“A House Between Earth and Moon” by Rebecca Scherm — “Compulsively readable. . . . A House Between the Earth and the Moon is a thought-provoking and absorbing read. By deftly combining the subjects of big tech and climate change, Scherm has created a world that fully embodies the anxiety and indignity of our times.” —Sandra Newman, The New York Times Book Review

“A Reason for Hope” by Kristin Von Kreisler — “After a distressing date with a respected member of the community, a bookmobile librarian on an island in Puget Sound decides to press charges and is comforted by a courthouse dog trained to help victims through the difficult judicial process.” — Atlas Publishing

“A Safe House” by Stuart Wood — “Stone Barrington is looking forward to some quiet time in New York City, until he is asked to transport precious, top-secret cargo across the Atlantic. Taking on the challenge, Stone flies off unaware of what-or who-he is bringing with him. But his plans to lie low are quickly spoiled when a dangerous dispatcher tracks down Stone and his tantalizing mystery guest, intent on payback-and silencing anyone who poses a threat. From the English countryside to the balmy beaches of Key West, Stone is on an international mission to hide and protect those closest to him”– Baker & Taylor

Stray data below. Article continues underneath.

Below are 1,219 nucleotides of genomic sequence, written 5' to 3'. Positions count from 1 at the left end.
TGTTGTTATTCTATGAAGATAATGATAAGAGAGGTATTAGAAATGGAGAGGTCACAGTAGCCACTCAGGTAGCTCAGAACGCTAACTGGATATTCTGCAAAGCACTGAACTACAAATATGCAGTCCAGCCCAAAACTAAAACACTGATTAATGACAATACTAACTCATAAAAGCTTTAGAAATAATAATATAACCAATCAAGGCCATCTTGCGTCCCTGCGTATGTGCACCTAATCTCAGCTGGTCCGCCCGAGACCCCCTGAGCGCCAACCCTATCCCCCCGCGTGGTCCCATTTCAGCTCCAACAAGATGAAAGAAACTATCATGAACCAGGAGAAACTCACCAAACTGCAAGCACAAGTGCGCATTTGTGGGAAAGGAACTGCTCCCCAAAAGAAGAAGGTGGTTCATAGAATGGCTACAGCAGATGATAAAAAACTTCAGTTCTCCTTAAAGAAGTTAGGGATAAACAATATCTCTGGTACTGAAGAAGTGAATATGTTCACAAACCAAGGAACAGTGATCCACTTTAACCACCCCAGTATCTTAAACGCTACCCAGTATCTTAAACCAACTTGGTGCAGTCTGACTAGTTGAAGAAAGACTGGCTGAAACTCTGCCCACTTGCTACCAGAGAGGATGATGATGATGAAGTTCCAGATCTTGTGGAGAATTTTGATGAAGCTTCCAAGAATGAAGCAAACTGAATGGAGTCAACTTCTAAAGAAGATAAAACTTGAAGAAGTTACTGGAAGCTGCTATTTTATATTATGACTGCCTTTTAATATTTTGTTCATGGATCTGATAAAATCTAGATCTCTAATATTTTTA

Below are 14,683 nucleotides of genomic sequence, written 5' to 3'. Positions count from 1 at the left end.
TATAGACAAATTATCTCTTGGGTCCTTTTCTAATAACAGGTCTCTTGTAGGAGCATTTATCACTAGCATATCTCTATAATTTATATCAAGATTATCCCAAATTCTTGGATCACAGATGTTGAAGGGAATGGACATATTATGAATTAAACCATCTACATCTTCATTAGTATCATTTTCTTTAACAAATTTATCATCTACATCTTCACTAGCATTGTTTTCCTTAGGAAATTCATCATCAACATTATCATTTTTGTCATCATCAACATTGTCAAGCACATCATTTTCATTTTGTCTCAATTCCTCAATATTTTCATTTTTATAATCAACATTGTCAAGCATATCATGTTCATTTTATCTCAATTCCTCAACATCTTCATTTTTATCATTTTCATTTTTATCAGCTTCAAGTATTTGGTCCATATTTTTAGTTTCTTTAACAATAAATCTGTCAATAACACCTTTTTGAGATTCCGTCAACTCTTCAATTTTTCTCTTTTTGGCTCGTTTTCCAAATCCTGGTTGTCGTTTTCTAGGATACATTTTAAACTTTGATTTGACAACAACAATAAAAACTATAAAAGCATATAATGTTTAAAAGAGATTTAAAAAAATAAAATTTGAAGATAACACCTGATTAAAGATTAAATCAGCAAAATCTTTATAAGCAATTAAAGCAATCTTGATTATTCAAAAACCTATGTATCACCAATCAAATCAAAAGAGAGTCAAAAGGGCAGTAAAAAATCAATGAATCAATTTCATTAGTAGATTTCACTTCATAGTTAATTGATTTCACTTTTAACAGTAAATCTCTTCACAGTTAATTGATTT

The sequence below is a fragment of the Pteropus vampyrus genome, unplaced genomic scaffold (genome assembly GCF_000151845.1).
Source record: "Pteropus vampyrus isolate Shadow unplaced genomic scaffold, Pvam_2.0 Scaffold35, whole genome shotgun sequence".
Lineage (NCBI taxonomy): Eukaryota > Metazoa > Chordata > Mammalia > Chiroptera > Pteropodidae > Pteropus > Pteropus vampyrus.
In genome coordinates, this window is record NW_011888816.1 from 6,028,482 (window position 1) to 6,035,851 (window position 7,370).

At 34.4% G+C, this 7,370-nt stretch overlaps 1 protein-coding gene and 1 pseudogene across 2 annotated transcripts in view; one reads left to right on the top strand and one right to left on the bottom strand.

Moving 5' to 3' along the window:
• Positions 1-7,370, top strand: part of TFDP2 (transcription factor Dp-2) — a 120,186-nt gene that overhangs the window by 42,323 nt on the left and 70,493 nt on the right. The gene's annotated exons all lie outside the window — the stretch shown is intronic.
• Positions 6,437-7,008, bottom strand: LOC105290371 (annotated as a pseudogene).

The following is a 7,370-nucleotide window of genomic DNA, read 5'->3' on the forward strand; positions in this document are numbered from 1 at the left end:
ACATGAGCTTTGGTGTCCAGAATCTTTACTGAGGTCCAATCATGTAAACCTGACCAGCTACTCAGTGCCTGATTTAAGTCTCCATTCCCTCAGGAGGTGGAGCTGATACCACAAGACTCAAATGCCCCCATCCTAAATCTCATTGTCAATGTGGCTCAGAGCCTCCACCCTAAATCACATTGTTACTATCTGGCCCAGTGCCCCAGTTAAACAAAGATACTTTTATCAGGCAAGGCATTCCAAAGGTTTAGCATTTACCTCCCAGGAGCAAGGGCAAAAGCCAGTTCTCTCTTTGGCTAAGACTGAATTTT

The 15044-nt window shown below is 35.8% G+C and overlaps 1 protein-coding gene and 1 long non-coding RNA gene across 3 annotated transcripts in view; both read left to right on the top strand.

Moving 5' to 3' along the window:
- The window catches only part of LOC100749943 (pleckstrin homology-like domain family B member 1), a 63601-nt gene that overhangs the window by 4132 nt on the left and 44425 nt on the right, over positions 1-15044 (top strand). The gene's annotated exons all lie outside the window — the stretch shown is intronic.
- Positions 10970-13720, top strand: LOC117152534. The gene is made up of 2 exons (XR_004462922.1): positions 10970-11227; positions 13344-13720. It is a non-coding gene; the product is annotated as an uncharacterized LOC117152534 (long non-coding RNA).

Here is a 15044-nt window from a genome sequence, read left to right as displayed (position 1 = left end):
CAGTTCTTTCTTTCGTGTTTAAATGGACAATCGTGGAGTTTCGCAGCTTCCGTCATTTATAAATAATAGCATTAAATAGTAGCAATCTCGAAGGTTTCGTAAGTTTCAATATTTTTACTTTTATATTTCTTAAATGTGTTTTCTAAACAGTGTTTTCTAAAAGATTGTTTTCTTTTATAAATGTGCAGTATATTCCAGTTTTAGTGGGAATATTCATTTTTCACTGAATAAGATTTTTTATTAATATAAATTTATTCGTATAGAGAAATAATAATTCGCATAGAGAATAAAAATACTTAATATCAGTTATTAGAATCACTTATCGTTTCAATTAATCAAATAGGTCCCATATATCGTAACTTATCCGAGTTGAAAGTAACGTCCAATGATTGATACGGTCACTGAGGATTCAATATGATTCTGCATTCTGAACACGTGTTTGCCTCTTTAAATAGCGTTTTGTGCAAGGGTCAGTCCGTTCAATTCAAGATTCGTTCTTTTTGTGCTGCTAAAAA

Disappearing Earth” by Julia Phillips — “Accomplished and gripping. . . . Phillips’ spellbinding prose is saturated with sensuous nuance and emotional intensity, as she subtly traces the shadows of Russia’s past and illuminates today’s daunting complexities of gender and identity, expectations and longing.” Booklist (starred review)